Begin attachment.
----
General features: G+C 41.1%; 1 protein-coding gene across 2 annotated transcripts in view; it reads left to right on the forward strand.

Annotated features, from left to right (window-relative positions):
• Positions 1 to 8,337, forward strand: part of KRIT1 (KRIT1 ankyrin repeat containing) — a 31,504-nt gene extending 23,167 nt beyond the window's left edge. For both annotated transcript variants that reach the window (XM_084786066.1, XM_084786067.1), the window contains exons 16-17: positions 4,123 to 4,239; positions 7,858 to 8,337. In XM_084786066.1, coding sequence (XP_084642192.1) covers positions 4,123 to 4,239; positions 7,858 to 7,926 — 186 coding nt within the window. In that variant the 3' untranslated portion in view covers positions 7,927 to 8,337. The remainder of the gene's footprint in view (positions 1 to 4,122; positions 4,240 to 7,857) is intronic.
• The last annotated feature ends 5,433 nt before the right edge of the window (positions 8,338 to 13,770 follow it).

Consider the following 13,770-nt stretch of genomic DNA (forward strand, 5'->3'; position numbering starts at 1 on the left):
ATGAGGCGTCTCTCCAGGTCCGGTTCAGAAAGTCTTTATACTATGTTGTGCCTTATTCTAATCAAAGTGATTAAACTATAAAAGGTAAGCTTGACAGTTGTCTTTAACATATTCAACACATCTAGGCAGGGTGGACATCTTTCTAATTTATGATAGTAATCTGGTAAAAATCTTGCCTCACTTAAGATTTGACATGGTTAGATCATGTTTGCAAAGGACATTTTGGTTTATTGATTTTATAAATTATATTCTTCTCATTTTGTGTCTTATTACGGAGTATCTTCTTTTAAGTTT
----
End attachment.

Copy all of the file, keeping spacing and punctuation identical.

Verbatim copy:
General features: G+C 41.1%; 1 protein-coding gene across 2 annotated transcripts in view; it reads left to right on the forward strand.

Annotated features, from left to right (window-relative positions):
• Positions 1 to 8,337, forward strand: part of KRIT1 (KRIT1 ankyrin repeat containing) — a 31,504-nt gene extending 23,167 nt beyond the window's left edge. For both annotated transcript variants that reach the window (XM_084786066.1, XM_084786067.1), the window contains exons 16-17: positions 4,123 to 4,239; positions 7,858 to 8,337. In XM_084786066.1, coding sequence (XP_084642192.1) covers positions 4,123 to 4,239; positions 7,858 to 7,926 — 186 coding nt within the window. In that variant the 3' untranslated portion in view covers positions 7,927 to 8,337. The remainder of the gene's footprint in view (positions 1 to 4,122; positions 4,240 to 7,857) is intronic.
• The last annotated feature ends 5,433 nt before the right edge of the window (positions 8,338 to 13,770 follow it).

Consider the following 13,770-nt stretch of genomic DNA (forward strand, 5'->3'; position numbering starts at 1 on the left):
ATGAGGCGTCTCTCCAGGTCCGGTTCAGAAAGTCTTTATACTATGTTGTGCCTTATTCTAATCAAAGTGATTAAACTATAAAAGGTAAGCTTGACAGTTGTCTTTAACATATTCAACACATCTAGGCAGGGTGGACATCTTTCTAATTTATGATAGTAATCTGGTAAAAATCTTGCCTCACTTAAGATTTGACATGGTTAGATCATGTTTGCAAAGGACATTTTGGTTTATTGATTTTATAAATTATATTCTTCTCATTTTGTGTCTTATTACGGAGTATCTTCTTTTAAGTTT